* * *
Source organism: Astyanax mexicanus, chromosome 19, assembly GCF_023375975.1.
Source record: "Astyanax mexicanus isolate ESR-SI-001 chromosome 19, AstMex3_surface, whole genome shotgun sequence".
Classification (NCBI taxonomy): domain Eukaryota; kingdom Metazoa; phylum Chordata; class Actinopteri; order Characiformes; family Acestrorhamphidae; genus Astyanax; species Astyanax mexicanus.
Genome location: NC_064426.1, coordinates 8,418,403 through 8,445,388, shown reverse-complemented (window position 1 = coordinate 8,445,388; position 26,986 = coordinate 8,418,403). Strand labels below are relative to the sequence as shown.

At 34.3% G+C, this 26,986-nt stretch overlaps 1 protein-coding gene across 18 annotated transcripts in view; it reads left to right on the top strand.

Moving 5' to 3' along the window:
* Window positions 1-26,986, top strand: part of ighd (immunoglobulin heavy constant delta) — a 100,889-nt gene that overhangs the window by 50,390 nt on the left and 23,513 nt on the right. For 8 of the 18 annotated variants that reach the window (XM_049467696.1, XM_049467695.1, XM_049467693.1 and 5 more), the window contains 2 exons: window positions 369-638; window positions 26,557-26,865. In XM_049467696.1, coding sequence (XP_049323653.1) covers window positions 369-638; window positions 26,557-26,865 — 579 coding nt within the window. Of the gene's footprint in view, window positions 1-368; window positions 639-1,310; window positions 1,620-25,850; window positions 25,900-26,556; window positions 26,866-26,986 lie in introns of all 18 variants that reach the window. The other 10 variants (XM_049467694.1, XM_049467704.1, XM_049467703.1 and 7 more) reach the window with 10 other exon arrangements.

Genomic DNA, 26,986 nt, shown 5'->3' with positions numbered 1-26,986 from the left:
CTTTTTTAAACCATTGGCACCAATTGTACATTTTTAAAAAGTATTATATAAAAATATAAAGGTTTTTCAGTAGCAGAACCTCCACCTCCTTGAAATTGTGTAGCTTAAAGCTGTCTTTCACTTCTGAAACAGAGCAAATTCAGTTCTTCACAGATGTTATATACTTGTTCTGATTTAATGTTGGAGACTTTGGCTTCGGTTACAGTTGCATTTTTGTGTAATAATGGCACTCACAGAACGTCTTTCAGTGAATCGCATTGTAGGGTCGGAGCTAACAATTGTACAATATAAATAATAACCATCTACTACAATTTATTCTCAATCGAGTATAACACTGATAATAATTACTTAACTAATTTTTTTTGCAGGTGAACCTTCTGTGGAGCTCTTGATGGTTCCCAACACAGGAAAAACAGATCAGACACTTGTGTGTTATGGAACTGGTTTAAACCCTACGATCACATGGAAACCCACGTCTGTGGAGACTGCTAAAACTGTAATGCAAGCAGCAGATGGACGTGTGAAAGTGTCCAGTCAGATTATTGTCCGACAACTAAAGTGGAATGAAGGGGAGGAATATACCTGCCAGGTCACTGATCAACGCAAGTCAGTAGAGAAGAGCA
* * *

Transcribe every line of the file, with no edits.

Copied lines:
Source organism: Astyanax mexicanus, chromosome 19, assembly GCF_023375975.1.
Source record: "Astyanax mexicanus isolate ESR-SI-001 chromosome 19, AstMex3_surface, whole genome shotgun sequence".
Classification (NCBI taxonomy): domain Eukaryota; kingdom Metazoa; phylum Chordata; class Actinopteri; order Characiformes; family Acestrorhamphidae; genus Astyanax; species Astyanax mexicanus.
Genome location: NC_064426.1, coordinates 8,418,403 through 8,445,388, shown reverse-complemented (window position 1 = coordinate 8,445,388; position 26,986 = coordinate 8,418,403). Strand labels below are relative to the sequence as shown.

At 34.3% G+C, this 26,986-nt stretch overlaps 1 protein-coding gene across 18 annotated transcripts in view; it reads left to right on the top strand.

Moving 5' to 3' along the window:
* Window positions 1-26,986, top strand: part of ighd (immunoglobulin heavy constant delta) — a 100,889-nt gene that overhangs the window by 50,390 nt on the left and 23,513 nt on the right. For 8 of the 18 annotated variants that reach the window (XM_049467696.1, XM_049467695.1, XM_049467693.1 and 5 more), the window contains 2 exons: window positions 369-638; window positions 26,557-26,865. In XM_049467696.1, coding sequence (XP_049323653.1) covers window positions 369-638; window positions 26,557-26,865 — 579 coding nt within the window. Of the gene's footprint in view, window positions 1-368; window positions 639-1,310; window positions 1,620-25,850; window positions 25,900-26,556; window positions 26,866-26,986 lie in introns of all 18 variants that reach the window. The other 10 variants (XM_049467694.1, XM_049467704.1, XM_049467703.1 and 7 more) reach the window with 10 other exon arrangements.

Genomic DNA, 26,986 nt, shown 5'->3' with positions numbered 1-26,986 from the left:
CTTTTTTAAACCATTGGCACCAATTGTACATTTTTAAAAAGTATTATATAAAAATATAAAGGTTTTTCAGTAGCAGAACCTCCACCTCCTTGAAATTGTGTAGCTTAAAGCTGTCTTTCACTTCTGAAACAGAGCAAATTCAGTTCTTCACAGATGTTATATACTTGTTCTGATTTAATGTTGGAGACTTTGGCTTCGGTTACAGTTGCATTTTTGTGTAATAATGGCACTCACAGAACGTCTTTCAGTGAATCGCATTGTAGGGTCGGAGCTAACAATTGTACAATATAAATAATAACCATCTACTACAATTTATTCTCAATCGAGTATAACACTGATAATAATTACTTAACTAATTTTTTTTGCAGGTGAACCTTCTGTGGAGCTCTTGATGGTTCCCAACACAGGAAAAACAGATCAGACACTTGTGTGTTATGGAACTGGTTTAAACCCTACGATCACATGGAAACCCACGTCTGTGGAGACTGCTAAAACTGTAATGCAAGCAGCAGATGGACGTGTGAAAGTGTCCAGTCAGATTATTGTCCGACAACTAAAGTGGAATGAAGGGGAGGAATATACCTGCCAGGTCACTGATCAACGCAAGTCAGTAGAGAAGAGCA